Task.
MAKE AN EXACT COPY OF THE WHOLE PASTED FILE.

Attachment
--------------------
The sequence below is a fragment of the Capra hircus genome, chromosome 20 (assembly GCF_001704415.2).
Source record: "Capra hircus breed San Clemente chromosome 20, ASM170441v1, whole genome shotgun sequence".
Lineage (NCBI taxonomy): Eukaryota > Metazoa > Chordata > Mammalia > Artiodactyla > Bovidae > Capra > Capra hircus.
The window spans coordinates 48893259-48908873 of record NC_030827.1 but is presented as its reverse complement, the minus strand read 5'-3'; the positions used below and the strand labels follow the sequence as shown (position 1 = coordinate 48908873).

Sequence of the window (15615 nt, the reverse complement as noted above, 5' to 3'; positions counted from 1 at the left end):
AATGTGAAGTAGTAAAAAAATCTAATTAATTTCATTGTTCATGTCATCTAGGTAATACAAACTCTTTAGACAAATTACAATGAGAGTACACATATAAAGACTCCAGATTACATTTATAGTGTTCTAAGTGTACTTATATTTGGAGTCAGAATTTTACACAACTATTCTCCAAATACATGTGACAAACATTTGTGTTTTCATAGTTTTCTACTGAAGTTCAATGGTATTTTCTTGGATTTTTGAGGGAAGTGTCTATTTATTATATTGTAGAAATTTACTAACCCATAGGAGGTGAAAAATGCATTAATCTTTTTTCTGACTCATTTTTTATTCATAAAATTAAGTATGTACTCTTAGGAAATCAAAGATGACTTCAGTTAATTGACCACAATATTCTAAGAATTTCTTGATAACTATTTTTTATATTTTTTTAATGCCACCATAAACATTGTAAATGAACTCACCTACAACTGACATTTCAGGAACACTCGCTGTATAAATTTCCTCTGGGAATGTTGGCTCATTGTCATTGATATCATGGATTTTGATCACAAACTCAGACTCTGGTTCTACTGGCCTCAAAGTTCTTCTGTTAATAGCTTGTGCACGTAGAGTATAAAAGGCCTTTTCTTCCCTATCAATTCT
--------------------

The sequence below is a fragment of the Capra hircus genome, chromosome 20 (assembly GCF_001704415.2).
Source record: "Capra hircus breed San Clemente chromosome 20, ASM170441v1, whole genome shotgun sequence".
Lineage (NCBI taxonomy): Eukaryota > Metazoa > Chordata > Mammalia > Artiodactyla > Bovidae > Capra > Capra hircus.
The window spans coordinates 48893259-48908873 of record NC_030827.1 but is presented as its reverse complement, the minus strand read 5'-3'; the positions used below and the strand labels follow the sequence as shown (position 1 = coordinate 48908873).

Sequence of the window (15615 nt, the reverse complement as noted above, 5' to 3'; positions counted from 1 at the left end):
AATGTGAAGTAGTAAAAAAATCTAATTAATTTCATTGTTCATGTCATCTAGGTAATACAAACTCTTTAGACAAATTACAATGAGAGTACACATATAAAGACTCCAGATTACATTTATAGTGTTCTAAGTGTACTTATATTTGGAGTCAGAATTTTACACAACTATTCTCCAAATACATGTGACAAACATTTGTGTTTTCATAGTTTTCTACTGAAGTTCAATGGTATTTTCTTGGATTTTTGAGGGAAGTGTCTATTTATTATATTGTAGAAATTTACTAACCCATAGGAGGTGAAAAATGCATTAATCTTTTTTCTGACTCATTTTTTATTCATAAAATTAAGTATGTACTCTTAGGAAATCAAAGATGACTTCAGTTAATTGACCACAATATTCTAAGAATTTCTTGATAACTATTTTTTATATTTTTTTAATGCCACCATAAACATTGTAAATGAACTCACCTACAACTGACATTTCAGGAACACTCGCTGTATAAATTTCCTCTGGGAATGTTGGCTCATTGTCATTGATATCATGGATTTTGATCACAAACTCAGACTCTGGTTCTACTGGCCTCAAAGTTCTTCTGTTAATAGCTTGTGCACGTAGAGTATAAAAGGCCTTTTCTTCCCTATCAATTCT